It wouldn’t be fair to say that Prince didn’t exist before “I Wanna Be Your Lover,” but it might be right, and it would definitely be true. A quick little song from his second album, “I Wanna Be Your Lover” is a hit on all black radio stations, and in 1979, that means it’s beneath ignoring. And that wasn’t what Prince had in mind, not at all.

“I Wanna Be Your Lover” is a sketchy, edgy, cocksure set of unrehearsed pickup lines, nervous and confessional, bold and full of brag. He ain’t got no money, he ain’t like those other guys you hang around, and his sound is so stripped and skinny and spare you can’t help but believe him.

He wants to be your lover. He wants to turn you on, turn you out — a pimp’s phrase — all night long, make you shout, he wants to be the only one who makes you come (just a brief slight pause) running. He wants a lot. Delirious, in love with his own love, he slips it to you that he’s so in love he wants to be your mother and your sister too. He wants all of you.

He sings the song in the simple falsetto of the single-minded, chastely swaying girl groups like the Cookies, the Dixie Cups, the Orlons, and the Chiffons. In a few years, when he’s gathered the momentum of celebrity, Prince’ll spin off pointedly unchaste girl groups, funk bands, solo careers, New Wave crossover packages, vanity acts that will splash the charts and succeed with tunes he tosses off in his spare time. But in 1979, the world hardly knows he’s alive and cares even less. This is intolerable. Lacking a girl group, he sings it himself, makes it a Prince record. The first Prince record.

Pitching his voice up high and keeping it there, Prince uses passion’s peak as “Lover"'s bottom line. It’s a hit, but a segregated one, and — the real bottom line — it identifies him in the pop marketplace of 1979 as black. A bad move.

Male or female, that falsetto is indubitably black. The drums are funky, the bass is big, the stuttering guitar swings; ergo (it's 1979), disco. No matter how fine a song it is, no matter how great a record, no matter how it rocks, it’s a tactical error, a strategic mistake. Prince retreats.

It happens that Dirty Mind, the album that follows, is terrific. It happens that it flops. (Prince "The record’s not doing phenomenally well sales-wise, and airplay is pretty minimal . . .”) It also happens that it doesn’t produce anything like a follow-up R&B chart smash. It almost seems intentional.

“See," says Prince, ”this album, it was all supposed to be demo tapes, that's what they started out to be."  Dirty Mind sounds like nothing so much as a one-man Sun Sessions — what could make a rock critic any happier? — with Prince playing Elvis, Sam Phillips, and every other role. It wasn’t like rockabilly except in spirit; it was a new thing, a hybrid, a deliberate act of miscegenation — musical race-mixing at a time when anything that resembled a contemporary black influence was being quietly escorted out of “rock,” when a white disc jockey inspired a white riot of support by burning “disco” records on a major league baseball field.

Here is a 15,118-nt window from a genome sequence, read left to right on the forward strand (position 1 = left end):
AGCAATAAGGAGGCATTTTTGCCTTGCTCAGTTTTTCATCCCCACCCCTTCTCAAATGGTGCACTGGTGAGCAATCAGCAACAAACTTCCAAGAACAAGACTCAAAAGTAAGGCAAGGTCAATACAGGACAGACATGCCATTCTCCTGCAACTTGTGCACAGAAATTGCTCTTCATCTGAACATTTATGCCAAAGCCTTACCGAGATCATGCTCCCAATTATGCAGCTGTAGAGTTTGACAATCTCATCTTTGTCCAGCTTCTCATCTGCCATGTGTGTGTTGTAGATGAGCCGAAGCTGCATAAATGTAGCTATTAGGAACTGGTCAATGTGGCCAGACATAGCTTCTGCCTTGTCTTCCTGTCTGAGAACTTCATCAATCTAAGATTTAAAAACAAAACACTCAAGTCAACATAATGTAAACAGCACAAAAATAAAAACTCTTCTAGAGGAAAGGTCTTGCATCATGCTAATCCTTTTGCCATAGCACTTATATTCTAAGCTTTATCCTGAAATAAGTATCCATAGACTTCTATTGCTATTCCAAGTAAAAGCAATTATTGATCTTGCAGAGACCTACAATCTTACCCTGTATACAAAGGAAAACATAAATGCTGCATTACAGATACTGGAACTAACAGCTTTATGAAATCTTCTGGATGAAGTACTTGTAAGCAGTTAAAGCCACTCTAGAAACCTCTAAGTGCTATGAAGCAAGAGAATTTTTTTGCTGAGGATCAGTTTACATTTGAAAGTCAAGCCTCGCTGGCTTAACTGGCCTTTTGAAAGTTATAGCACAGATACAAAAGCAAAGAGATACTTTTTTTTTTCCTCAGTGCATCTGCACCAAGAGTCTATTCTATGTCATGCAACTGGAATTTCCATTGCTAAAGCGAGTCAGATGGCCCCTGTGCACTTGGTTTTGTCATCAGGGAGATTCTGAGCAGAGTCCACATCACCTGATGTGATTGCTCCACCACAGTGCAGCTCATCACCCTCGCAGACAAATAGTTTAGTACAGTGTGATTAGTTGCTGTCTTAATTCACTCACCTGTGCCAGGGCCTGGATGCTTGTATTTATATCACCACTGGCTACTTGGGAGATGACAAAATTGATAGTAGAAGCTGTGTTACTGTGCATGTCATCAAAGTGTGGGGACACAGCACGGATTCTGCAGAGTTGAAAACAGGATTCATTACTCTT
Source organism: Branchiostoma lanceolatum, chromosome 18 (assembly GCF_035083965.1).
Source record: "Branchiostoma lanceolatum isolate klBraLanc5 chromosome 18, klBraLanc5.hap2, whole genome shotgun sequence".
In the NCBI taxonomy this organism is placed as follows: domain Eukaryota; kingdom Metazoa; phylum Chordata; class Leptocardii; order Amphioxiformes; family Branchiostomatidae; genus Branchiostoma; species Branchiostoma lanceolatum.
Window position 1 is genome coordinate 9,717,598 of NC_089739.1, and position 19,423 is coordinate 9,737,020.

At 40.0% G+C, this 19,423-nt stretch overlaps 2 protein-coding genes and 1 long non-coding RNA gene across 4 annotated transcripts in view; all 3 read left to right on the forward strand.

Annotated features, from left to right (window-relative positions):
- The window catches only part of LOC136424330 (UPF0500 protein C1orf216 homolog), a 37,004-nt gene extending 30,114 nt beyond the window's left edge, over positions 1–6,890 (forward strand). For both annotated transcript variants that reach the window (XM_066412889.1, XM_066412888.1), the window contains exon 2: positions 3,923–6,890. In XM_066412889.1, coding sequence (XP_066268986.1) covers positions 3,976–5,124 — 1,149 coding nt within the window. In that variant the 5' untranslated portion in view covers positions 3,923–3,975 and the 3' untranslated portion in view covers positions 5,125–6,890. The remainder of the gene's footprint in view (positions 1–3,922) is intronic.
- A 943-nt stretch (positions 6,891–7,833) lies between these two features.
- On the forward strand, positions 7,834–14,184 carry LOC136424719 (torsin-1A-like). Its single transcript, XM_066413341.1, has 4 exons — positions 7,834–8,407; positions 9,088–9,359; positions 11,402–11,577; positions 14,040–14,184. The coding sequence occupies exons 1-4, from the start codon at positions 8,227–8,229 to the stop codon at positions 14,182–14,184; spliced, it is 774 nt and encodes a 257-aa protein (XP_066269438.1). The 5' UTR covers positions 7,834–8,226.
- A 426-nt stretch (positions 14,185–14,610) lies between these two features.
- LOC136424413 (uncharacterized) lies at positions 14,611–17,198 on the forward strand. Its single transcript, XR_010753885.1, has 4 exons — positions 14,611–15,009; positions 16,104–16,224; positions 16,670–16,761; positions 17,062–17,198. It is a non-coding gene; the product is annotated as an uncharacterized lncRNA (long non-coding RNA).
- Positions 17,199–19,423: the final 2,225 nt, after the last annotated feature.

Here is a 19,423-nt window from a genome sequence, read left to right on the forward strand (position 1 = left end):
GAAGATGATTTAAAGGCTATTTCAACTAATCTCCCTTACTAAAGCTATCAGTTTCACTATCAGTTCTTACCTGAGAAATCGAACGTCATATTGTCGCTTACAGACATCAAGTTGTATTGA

Dirty Mind wasn’t so much funk as it was funkish; funk was fitted in and around the springy stiff rhythms of the newly-minted new wave. “So they were demos,” Prince said, “and I brought them out to the coast and played them for the management and the record company. They said, ‘The sound of it is fine. The songs we ain’t so sure about. We can’t get this on the radio. It’s not like your last album at all.’  And I’m going, “But it’s like me.”

The me that Dirty Mind is like is a typically oversexed teenager (though he’s 21 now), a true romantic, an uncontainable talent, a guitar hero, a studio whiz, a guy who believes the letters section of Penthouse with all his heart and soul, a very singular case, an exception. And he’s a mulatto, or at least a mutt, born and bred in Minneapolis, the northern-most cosmopolitan center of the Mississippi river, a place that manages to be a river city and a prairie junction simultaneously. Light enough to pass for white but not quite. Black enough to be completely ignored.

The black and white cover of Dirty Mind shows him stripped down to a bikini and a bandanna, his back against a bedspring. The making of the album had been an exclusive affair, a party in the privacy of his own imagination. It revealed that Prince considered himself a rebel, a sexual politician, a utopian visionary, a pundit. but there was also a photo of a band that made it clear that Prince had every intention of extending his fantasies into the real world. Like the record, his band was black and white, male and female, and they were pushing the new wavey two-tone motif of the checkerboard to its most obvious, most dangerous conclusion: Miscegenation, race-mixing. The Minneapolis of Prince’s mind had one small section, “Uptown,” where somone — maybe anyone — could live in simple defiance of society’s expectations. Uptown was the kind of place where Prince would not only fit but be the center of attention. Uptown was dancing, music, romance, and all that came after.